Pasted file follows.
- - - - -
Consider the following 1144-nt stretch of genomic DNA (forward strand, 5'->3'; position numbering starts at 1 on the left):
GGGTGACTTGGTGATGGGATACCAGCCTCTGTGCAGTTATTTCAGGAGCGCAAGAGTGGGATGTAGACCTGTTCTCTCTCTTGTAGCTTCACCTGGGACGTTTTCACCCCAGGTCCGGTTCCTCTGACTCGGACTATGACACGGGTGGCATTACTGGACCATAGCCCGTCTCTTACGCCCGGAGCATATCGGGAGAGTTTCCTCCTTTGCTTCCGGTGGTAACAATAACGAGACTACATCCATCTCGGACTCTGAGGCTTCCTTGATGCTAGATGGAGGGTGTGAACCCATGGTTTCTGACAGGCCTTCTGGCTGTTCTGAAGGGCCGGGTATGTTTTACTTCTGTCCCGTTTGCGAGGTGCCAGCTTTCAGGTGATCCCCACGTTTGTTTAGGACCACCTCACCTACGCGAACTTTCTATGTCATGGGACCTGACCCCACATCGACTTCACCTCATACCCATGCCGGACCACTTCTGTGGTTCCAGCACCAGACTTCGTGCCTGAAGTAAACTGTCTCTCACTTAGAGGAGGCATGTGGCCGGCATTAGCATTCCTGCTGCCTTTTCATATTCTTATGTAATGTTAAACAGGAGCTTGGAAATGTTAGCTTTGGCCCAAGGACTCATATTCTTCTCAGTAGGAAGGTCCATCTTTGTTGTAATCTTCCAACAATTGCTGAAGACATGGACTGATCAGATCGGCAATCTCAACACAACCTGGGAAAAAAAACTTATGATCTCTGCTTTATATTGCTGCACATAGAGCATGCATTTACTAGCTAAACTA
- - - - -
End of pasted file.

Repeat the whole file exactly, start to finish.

Consider the following 1144-nt stretch of genomic DNA (forward strand, 5'->3'; position numbering starts at 1 on the left):
GGGTGACTTGGTGATGGGATACCAGCCTCTGTGCAGTTATTTCAGGAGCGCAAGAGTGGGATGTAGACCTGTTCTCTCTCTTGTAGCTTCACCTGGGACGTTTTCACCCCAGGTCCGGTTCCTCTGACTCGGACTATGACACGGGTGGCATTACTGGACCATAGCCCGTCTCTTACGCCCGGAGCATATCGGGAGAGTTTCCTCCTTTGCTTCCGGTGGTAACAATAACGAGACTACATCCATCTCGGACTCTGAGGCTTCCTTGATGCTAGATGGAGGGTGTGAACCCATGGTTTCTGACAGGCCTTCTGGCTGTTCTGAAGGGCCGGGTATGTTTTACTTCTGTCCCGTTTGCGAGGTGCCAGCTTTCAGGTGATCCCCACGTTTGTTTAGGACCACCTCACCTACGCGAACTTTCTATGTCATGGGACCTGACCCCACATCGACTTCACCTCATACCCATGCCGGACCACTTCTGTGGTTCCAGCACCAGACTTCGTGCCTGAAGTAAACTGTCTCTCACTTAGAGGAGGCATGTGGCCGGCATTAGCATTCCTGCTGCCTTTTCATATTCTTATGTAATGTTAAACAGGAGCTTGGAAATGTTAGCTTTGGCCCAAGGACTCATATTCTTCTCAGTAGGAAGGTCCATCTTTGTTGTAATCTTCCAACAATTGCTGAAGACATGGACTGATCAGATCGGCAATCTCAACACAACCTGGGAAAAAAAACTTATGATCTCTGCTTTATATTGCTGCACATAGAGCATGCATTTACTAGCTAAACTA